The video design, by Alex Koch, plays the major supporting role. The most striking moment integrates imagery and action: Ms. Cheek hunches before an image of Theresa’s bed, poetically suggesting a woman shrunk to the size of a stuffed animal on her pillow, as her sister tries to cheer her up.

Other video sequences — montages of dance floors and bar crawls, and the culminating re-creation of Theresa’s murder — subvert the period ambience of the music to suggest that today’s casual hookup scene shares the same dangerous undertow that the bar scene of the 1970s did.
— Charles Isherwood, New York Times, January 5, 2012.
In the helmers’ most stylized move, Lear’s life is presented as a theater dressed with overlapping television screens; his 9-year-old self (played by Keaton Nigel Cooke) wanders this live collage of past, future and present, while the real-life Lear — still tack-sharp at 93 — looks on. Iridescently shot by Noah Baumbach’s current d.p. Sam Levy, with a lovely, skittering free-jazz score by Kris Bowers, these sequences seem more than coincidentally reminiscent of Alejandro G. Inarritu’s anatomy-of-an-actor “Birdman.”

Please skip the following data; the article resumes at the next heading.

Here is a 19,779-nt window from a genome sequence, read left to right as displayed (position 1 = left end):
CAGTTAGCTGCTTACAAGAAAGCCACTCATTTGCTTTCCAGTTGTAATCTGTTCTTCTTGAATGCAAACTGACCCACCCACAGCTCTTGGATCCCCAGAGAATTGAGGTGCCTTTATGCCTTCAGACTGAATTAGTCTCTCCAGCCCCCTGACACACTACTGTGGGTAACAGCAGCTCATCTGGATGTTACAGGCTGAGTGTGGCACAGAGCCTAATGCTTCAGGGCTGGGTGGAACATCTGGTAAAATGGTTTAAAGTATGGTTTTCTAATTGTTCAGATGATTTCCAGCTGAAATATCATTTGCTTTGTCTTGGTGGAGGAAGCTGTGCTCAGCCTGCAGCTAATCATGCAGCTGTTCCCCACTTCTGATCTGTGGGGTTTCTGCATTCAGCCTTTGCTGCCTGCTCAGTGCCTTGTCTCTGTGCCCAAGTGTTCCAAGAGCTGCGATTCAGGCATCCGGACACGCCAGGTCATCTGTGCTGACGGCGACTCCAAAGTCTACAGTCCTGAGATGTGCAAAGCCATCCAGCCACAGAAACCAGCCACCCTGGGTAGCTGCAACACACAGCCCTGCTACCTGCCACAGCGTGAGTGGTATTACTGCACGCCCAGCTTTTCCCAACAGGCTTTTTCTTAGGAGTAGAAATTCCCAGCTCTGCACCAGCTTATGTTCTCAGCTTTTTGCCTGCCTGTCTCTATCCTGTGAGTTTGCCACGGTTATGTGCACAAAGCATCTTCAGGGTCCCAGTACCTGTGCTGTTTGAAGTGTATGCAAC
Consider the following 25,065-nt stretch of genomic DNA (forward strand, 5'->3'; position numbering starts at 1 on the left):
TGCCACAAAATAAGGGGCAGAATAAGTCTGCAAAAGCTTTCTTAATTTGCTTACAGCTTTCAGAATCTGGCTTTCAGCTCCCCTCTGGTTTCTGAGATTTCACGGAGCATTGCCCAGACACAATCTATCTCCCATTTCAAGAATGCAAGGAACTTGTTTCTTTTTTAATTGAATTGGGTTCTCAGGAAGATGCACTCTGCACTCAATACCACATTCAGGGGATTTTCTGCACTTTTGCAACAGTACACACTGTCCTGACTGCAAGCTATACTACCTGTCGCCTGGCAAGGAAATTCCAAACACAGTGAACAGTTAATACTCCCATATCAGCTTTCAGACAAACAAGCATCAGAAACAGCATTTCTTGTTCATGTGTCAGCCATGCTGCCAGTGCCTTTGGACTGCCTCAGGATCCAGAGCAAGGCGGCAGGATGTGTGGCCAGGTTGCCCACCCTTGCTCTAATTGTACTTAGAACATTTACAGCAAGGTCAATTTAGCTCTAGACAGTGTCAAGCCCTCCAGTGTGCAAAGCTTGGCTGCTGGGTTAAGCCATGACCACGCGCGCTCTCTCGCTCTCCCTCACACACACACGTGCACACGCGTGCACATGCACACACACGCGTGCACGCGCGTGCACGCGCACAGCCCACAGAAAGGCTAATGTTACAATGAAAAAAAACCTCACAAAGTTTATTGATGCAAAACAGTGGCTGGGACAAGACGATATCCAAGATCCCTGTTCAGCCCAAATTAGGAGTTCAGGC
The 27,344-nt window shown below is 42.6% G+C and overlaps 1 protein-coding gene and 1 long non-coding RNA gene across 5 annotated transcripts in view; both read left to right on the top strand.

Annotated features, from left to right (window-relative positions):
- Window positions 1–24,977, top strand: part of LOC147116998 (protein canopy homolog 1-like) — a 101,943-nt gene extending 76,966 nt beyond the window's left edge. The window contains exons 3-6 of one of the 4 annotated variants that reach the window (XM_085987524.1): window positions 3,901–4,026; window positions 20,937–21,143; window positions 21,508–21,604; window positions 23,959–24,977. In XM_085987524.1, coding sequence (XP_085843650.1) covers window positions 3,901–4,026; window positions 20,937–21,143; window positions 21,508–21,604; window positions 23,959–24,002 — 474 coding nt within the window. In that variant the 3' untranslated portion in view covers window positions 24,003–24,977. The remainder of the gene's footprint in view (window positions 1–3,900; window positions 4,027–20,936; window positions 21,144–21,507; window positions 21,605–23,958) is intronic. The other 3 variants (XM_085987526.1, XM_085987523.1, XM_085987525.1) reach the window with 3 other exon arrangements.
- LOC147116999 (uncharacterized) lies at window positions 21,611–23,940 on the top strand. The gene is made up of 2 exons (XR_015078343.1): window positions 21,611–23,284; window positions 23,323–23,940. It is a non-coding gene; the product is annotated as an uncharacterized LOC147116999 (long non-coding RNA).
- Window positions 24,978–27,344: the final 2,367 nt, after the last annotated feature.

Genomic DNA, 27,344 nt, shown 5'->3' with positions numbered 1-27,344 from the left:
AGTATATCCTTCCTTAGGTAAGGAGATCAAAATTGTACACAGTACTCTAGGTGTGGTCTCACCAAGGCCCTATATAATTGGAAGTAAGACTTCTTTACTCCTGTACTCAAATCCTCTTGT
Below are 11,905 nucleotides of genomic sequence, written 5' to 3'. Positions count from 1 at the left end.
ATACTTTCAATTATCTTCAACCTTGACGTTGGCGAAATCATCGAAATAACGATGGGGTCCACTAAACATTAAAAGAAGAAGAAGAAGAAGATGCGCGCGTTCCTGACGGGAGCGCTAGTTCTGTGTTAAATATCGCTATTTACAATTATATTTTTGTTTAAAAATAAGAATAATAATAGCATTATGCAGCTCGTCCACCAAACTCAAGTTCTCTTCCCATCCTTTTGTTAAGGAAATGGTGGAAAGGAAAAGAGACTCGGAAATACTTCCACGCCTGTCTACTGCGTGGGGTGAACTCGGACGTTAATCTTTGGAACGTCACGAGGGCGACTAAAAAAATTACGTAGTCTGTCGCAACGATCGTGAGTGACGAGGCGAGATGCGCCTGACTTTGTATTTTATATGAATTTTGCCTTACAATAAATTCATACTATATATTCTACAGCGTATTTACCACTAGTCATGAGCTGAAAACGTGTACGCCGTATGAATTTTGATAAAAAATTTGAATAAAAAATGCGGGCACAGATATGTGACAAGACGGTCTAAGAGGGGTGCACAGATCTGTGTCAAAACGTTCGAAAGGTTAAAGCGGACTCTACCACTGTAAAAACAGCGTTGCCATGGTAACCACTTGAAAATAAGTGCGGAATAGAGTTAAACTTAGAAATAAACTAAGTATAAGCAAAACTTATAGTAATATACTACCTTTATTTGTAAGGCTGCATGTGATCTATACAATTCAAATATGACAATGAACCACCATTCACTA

— Guy Lodge, Variety, January 22, 2016.
You are constantly encouraged to look into the shadows at the side of Troy Hourie’s endlessly fascinating setting and discover who is watching whom. Along with tantalizing light and projections from John Culbert and Alex Koch that play out America’s racial ferment — luminous intensity alternates with confounding shadows —
— Chris Jones, Chicago Tribune, January 22, 2012.
The most distinctive aspect of the production design is Alex Koch’s projections, a parade of archival images that effortlessly evoke the upheaval and terror of those years –
— David Barbour, Lighting & Sound America, September 23, 2008.